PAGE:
An intimate moment secretly recorded 11 years ago changed the course of Ali B.’s life forever.
Ali B. lived in Iran and had been having an on-and-off again relationship with another man.
However, Ali’s partner at the time taped one of their sexual encounters and attempted to blackmail Ali by threatening to show the tape to his father.
After the threats had gone on for some time, Ali told the man that he didn’t believe he would do what he said and told him to go away.
Ali was in northern Iran with another friend when he received a phone call from is mother. She was crying and yelling at him, telling him that his father and the police were looking for him.
Ali fled to Turkey that day with the clothes on his back and what little money his friend could offer him.
Still in Turkey, he is waiting to come to Canada as a Rainbow Refugee with the help of Golden Ears United Church in Maple Ridge, who will be sponsoring him.
Being gay in Iran is illegal.
According to Amnesty International, same-sex activity is considered a crime in 70 countries around the world and can be punished by death in 10 countries including Iran.
Even where these restrictive laws are not actually enforced, their existence reinforces prejudice against LGBTQ people, leaving them feeling like they have no protection against harassment, blackmail and violence, according to Amnesty.
Turkey is better, but according to Human Rights Watch, the Turkish government has had an increasingly repressive approach to LGBTQ groups, including the enforcement of a November 2017 ban on public events by lesbian, gay, bisexual, and transgender rights groups by the governor of Ankara, Turkey’s capital.
And in July 2018, a report by the human watch group said the Istanbul governor banned the city’s annual Pride march for a fourth year, citing security and public order concerns.
That is why Ali has asked that his full name not be used for the article.
Pamela Kennedy with the Golden Ears United Church and part of the group trying to bring Ali to B.C. says they heard about Ali’s plight through the grapevine and they managed to connect with a friend of his who moved to Canada a few years ago and is currently living in Vancouver.
“It was just a wonderful fit,” said Kennedy about the church’s new project.
“He’s about the same age as my son. He’s around 33 now,” said Kennedy of Ali.
Kennedy said they have been working to bring Ali here for about one year. She says the process has been slow, trying to get hold of the right people to help them.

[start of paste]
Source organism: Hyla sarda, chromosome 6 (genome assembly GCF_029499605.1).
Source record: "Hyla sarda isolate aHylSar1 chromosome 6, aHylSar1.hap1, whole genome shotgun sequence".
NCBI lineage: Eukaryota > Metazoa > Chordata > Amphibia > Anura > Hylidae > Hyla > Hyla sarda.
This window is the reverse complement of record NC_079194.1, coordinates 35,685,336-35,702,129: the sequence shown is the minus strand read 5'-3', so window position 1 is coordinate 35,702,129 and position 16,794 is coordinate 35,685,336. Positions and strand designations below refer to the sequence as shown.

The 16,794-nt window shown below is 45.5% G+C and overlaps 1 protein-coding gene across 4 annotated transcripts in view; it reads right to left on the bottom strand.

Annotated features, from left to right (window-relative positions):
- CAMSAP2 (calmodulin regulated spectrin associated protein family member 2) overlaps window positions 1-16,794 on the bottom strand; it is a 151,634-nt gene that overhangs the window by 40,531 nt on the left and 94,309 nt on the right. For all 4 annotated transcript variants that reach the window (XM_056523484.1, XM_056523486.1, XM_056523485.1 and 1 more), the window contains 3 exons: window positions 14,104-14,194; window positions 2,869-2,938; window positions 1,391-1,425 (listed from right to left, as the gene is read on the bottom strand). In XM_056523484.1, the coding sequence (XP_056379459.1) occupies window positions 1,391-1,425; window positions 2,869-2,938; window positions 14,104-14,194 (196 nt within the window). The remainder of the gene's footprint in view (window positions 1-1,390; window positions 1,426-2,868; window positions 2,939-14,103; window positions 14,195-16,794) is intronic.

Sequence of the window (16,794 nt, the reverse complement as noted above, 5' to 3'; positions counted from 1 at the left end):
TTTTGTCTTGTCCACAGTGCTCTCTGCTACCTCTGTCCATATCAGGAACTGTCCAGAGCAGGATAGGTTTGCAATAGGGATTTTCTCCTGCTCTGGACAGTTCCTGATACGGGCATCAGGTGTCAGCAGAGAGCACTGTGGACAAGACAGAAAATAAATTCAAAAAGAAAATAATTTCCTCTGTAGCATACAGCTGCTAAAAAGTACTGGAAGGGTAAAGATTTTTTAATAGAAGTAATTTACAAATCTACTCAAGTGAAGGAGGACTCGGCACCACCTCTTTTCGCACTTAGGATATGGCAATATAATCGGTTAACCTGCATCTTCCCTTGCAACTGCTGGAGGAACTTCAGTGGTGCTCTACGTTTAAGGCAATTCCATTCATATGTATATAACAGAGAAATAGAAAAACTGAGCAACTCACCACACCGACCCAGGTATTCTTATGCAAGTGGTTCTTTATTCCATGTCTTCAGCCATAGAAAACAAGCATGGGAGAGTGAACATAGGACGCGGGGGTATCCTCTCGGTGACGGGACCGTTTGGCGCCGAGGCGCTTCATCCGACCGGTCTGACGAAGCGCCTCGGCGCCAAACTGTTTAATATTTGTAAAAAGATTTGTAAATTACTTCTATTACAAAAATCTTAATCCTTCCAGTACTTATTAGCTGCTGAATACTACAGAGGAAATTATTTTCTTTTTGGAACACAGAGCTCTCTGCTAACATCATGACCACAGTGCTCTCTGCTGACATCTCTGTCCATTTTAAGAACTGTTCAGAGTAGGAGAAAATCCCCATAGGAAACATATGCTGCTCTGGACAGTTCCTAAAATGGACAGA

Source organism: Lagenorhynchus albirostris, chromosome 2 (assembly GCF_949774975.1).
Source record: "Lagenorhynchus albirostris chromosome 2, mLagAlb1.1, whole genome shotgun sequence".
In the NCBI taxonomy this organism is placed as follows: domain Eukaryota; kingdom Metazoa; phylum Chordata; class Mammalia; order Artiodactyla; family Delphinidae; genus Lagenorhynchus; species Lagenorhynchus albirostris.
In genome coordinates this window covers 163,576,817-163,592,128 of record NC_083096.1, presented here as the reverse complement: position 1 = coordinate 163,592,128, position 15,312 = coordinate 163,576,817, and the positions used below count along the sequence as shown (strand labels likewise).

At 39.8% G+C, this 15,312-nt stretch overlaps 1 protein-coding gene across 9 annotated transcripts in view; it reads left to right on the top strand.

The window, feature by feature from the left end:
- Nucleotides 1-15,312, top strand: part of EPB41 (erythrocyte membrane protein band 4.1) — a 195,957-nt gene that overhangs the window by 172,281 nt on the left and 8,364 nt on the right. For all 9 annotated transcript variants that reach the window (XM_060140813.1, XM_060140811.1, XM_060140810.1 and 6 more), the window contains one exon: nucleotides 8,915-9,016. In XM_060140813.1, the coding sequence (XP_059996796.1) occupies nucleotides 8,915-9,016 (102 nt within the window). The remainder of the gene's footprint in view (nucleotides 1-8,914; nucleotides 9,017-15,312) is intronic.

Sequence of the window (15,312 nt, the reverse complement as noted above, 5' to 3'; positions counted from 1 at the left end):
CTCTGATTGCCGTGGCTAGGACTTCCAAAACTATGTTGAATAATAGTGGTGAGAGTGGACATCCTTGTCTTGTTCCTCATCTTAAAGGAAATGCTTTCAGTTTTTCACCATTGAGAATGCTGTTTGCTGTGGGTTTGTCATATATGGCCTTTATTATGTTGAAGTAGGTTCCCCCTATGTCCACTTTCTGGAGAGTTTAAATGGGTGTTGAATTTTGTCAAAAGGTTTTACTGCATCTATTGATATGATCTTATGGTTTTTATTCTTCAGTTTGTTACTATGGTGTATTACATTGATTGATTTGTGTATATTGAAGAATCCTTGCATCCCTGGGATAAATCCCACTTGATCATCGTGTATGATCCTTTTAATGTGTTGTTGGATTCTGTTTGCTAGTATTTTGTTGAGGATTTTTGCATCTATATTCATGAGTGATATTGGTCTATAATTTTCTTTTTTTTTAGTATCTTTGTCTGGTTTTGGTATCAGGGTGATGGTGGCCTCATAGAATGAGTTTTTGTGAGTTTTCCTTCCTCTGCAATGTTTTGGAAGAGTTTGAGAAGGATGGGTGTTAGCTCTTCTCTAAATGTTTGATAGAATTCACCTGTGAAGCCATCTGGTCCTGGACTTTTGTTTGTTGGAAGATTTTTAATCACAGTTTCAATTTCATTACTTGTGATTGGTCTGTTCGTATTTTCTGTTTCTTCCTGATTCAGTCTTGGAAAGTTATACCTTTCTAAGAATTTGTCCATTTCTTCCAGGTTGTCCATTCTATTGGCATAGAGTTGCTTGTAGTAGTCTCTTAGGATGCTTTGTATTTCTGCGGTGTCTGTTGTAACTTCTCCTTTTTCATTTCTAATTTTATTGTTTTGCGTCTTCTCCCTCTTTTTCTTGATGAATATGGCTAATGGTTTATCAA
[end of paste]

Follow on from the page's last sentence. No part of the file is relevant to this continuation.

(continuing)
Kennedy says he has completed all his paperwork with the United Nations High Commission for Refugees but he still has to be accepted as a Rainbow Refugee, which will fast-track his application.
The Rainbow Refugee Society is a Vancouver-based community group founded in 2000 that supports people seeking refugee protection in Canada because of persecution based on sexual orientation, gender identity, gender expression, or HIV status.
In 2011, the society partnered with the federal government to direct a blended sponsorship program called the Rainbow Refugee Assistance Project.
Kennedy says her group has met with a representative with the society who is now trying to get him one of the 37 spots available for LGBTQ refugee applicants this year to come to Canada throughout the whole country. Once a spot is available for him, the sponsorship group will submit their paperwork to the Canadian government and Ali will have to go the Canadian Embassy, Consulate or High Commission in Ankara and submit to the interview process and security checks to get into the country.
Kennedy says once they get him here they will need $13,500 to subsidize his living for the next year while he sets down roots, gets a job and adjusts to the Canadian lifestyle. They have already raised $11,000.
Sometimes, Kennedy explained, new residents will join the church that sponsored them if they are the same faith. However, she said, Ali is not and will be living for a while with his friend in Vancouver, where he will have more assistance getting used to his new home.
“Get used to being in a new city in a new country under a completely different set of rules and regulations where he doesn’t really have to fear anything, you know, if he sees a police officer, he doesn’t have to freak out anymore. He needs to get used to those things so he can really acclimatize himself to become a Canadian,” said Kennedy.
Ali and Kennedy talk frequently by phone and online.
When Kennedy first talked to Ali a year ago, he told her that when he found out that the police were searching for him in Iran that his first thought was that he hoped the police found him before his father.
Although he knew he could never return to his home country, she said, she could hear in his voice the joy of knowing that he was close to coming to Canada and also the agony of not wanting to believe it because what if it wasn’t true.
“I cried my eyes out,” she said.
“That was quite a moment. I’ve never heard that before in anybody’s voice. It was a really foreign. It really makes you realize that for all that we think we have to complain about, here in Canada, here specifically in B.C. and the Lower Mainland, we really have very little if anything to really really complain about.”
Kennedy remains hopeful that Ali will be here by the end of the year.
“It would be everything to me if he could come in 2019.”